Animals and Healing

Canon Judy Hunt, a former veterinary surgeon, asks how much weight we give to the well-being of the rest of the created order as we pursue human happiness and health.

This article was first published in the Spring 2004 issue of Chrism. The author's profile below is from the same date

Judy Hunt is based in Chester as the Diocesan Director of Ministry and a Residentiary Canon at the Cathedral. She trained as a Veterinary Surgeon in Bristol, qualifying in 1980, and then taught and researched at the Royal Veterinary College in London and at Liverpool University. She specialised in equine medicine and surgery; her PhD involved research on equine gut and was done under a Home Office Licence allowing the use of live animals. Judy trained for ordination in Cambridge, being ordained as deacon in Chester during 1991 and, following her curacy, spent 8 years as a rural parish priest. She is a member of the General Synod and is also a member of the Cheshire Rural Ministry group and has spoken on ‘the human use of animals’. and in a debate on hunting.

© Guild of St Raphael

"Health" for Humanity or "Cure" for Creation?

In my years as a veterinary surgeon, I saw many examples of the positive effect animals can have on the well-being of people. There was one ‘experimental study’ carried out during a harsh winter with elderly people in Scotland. One group were each given a budgie, the other group were not. The incidence of hypothermia in the group with budgies was significantly lower than the control group. People were prepared to put the heating on for the budgies, if not for themselves!

More familiar, perhaps, to readers of Chrism will be the use of dogs for the deaf and the blind or an awareness of those who cherish the company of cat or dog—sometimes because of a lack of a warmth of human relationship. Less immediately familiar, but in our awareness because of press reports if nothing else, is the whole area of animals being used in medical and other research. In each case, a real service is done towards the well-being of a human being . . . but is that sufficient justification? For Christians, how much weight do we give to the well-being of the rest of the created order as we pursue human happiness and health?


In this article, I am going to use the word ‘well-being’ more than ‘healing’. Readers are likely to be aware that healing, wholeness, well-being and salvation are closely linked in Biblical thought and I want to follow that breadth of understanding.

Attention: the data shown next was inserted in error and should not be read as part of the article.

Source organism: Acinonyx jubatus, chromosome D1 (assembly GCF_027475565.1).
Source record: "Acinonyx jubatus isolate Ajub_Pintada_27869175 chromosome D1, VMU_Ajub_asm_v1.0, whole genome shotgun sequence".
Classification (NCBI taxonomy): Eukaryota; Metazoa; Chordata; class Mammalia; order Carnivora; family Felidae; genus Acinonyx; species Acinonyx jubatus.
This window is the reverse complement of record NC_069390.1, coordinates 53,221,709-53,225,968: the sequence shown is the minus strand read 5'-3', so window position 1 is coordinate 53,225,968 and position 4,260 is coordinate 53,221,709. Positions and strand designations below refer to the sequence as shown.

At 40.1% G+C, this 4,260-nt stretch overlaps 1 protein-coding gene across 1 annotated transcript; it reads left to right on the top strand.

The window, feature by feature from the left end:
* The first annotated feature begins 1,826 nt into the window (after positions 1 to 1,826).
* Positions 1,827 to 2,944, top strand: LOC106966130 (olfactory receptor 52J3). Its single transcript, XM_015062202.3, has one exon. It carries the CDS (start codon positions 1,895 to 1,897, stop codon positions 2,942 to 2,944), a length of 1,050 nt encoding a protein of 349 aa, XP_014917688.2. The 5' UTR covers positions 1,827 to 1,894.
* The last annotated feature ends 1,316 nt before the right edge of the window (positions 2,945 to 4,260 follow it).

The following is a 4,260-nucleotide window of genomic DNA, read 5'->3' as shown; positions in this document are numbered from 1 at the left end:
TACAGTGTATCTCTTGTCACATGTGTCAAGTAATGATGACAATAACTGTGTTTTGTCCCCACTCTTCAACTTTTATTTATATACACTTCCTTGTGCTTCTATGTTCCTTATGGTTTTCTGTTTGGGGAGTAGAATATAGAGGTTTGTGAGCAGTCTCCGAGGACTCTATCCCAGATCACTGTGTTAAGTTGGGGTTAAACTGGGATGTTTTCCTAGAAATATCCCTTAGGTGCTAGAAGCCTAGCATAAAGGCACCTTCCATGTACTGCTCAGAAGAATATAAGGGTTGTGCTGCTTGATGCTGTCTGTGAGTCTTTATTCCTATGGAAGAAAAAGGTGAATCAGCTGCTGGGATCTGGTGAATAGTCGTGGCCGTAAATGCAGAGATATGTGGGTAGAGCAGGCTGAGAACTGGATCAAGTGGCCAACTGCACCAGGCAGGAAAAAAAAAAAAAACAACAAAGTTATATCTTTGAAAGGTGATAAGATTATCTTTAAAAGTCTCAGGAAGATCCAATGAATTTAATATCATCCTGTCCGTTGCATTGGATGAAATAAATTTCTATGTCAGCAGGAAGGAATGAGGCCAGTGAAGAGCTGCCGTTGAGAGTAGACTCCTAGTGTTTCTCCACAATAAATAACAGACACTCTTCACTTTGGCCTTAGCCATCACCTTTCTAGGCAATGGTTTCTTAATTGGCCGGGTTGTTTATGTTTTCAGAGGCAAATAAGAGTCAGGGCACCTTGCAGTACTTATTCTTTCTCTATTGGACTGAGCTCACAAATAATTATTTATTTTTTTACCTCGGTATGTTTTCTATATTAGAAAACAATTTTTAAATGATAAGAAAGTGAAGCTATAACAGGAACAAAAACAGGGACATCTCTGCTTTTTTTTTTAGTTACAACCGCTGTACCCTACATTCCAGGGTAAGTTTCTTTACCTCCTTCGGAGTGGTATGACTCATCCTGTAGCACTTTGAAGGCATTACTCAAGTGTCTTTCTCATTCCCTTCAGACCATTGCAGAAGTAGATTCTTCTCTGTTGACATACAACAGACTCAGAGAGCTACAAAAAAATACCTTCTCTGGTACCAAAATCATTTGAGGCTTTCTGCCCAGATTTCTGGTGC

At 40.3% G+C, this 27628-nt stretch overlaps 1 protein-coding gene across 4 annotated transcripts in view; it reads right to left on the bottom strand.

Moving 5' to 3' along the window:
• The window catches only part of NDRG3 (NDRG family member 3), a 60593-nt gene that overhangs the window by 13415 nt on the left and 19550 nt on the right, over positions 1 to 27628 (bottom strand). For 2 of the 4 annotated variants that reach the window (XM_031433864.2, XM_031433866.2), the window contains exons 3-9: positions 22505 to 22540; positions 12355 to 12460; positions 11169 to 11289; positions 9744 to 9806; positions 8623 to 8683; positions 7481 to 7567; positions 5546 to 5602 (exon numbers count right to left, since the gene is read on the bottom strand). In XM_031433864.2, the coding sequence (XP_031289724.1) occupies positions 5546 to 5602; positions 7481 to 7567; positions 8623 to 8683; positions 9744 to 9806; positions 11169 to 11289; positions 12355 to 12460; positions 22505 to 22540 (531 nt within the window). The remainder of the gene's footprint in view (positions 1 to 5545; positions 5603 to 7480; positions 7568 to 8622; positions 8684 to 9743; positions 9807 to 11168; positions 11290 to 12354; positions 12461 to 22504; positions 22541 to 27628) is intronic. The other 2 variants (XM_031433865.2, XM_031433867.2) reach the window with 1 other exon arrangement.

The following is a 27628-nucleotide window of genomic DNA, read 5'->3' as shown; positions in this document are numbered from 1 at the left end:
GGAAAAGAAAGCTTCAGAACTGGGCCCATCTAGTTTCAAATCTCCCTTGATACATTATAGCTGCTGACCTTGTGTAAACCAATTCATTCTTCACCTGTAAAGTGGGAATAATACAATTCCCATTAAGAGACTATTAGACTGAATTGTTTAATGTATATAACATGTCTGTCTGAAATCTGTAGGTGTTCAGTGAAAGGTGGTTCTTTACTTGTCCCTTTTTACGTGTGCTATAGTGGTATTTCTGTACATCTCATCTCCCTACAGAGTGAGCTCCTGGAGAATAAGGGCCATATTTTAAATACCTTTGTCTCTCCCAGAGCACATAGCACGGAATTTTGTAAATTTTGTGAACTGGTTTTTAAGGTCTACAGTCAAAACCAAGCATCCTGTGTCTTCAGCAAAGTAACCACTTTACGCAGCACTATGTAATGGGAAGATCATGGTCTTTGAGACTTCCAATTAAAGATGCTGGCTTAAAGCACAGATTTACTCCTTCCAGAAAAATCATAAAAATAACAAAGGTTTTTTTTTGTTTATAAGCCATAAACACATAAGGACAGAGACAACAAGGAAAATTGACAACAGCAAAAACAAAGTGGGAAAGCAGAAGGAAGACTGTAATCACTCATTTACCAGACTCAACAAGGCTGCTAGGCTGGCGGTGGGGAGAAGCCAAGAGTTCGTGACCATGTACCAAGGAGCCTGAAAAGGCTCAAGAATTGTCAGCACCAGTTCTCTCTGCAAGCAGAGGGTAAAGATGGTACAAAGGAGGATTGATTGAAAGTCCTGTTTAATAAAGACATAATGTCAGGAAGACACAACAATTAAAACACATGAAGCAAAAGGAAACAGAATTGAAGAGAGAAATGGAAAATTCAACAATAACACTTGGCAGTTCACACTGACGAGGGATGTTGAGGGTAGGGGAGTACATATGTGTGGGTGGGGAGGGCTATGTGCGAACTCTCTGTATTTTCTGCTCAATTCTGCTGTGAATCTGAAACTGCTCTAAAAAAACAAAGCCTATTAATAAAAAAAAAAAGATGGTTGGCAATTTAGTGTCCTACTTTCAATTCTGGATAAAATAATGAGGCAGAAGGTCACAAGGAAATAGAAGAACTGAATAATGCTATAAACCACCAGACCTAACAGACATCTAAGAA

The Christian Tradition

With a few exceptions, Christian theologians have followed the ‘culture of the day’; from Aquinas onwards the Church generally assumed that we have no responsibility to animals for themselves but only as they are regarded as being another’s property. Even during the early part of the 20th century, the Church went along with the view that cruelty to animals was not wrong per se but might be wrong if it led on to cruelty to human beings and if it was demeaning or degrading to the person concerned. Until the ‘Green Movement’ began to have some impact, virtually all of our regular Christian teaching, preaching and liturgy was profoundly anthropocentric: health for humanity (in its widest sense) but not cure for creation. Thus it was possible (although I would say it was an exaggeration!) in 1984 for Professor Stephen Clarke to write:

‘It is necessary for me to say something about the Christian attitude to the non-human: there isn’t one.’

The last two or three decades have seen some redressing of the balance but, for the mainstream Christian Churches, this has been more in terms of environmental issues than of animal welfare ones.

And in the Scriptures

Yet, if we examine our Scriptures, it is clear that the Church could have insights to offer and that these insights are authentic to our core beliefs, they are not merely peripheral optional additions. To be concerned for the whole of the created order is not simply to be jumping on a trendy bandwagon; to question the ways in which we use animals for our own benefit is a legitimate Christian responsibility. Genesis 3 portrays the way in which human sin pollutes three basic relationships: that between humanity and God, that between human beings and that between humanity and the rest of the created order. Any consideration of ‘Animals and Healing’ must not lose sight of the need to restore this third relationship. Throughout the Old Testament, we are reminded that the ‘earth is the Lord’s and everything in it’ (Psalm 24); the dominion or responsibility given to humanity does not equate with domination nor with outright ownership. The ‘life-blood’ of each animal belongs to God. New Testament writings suggest that Christ, as the bringer of God’s kingdom, will restore ‘all things in heaven and on earth’. ‘All things’ indicates a wider concern than the well-being of one species.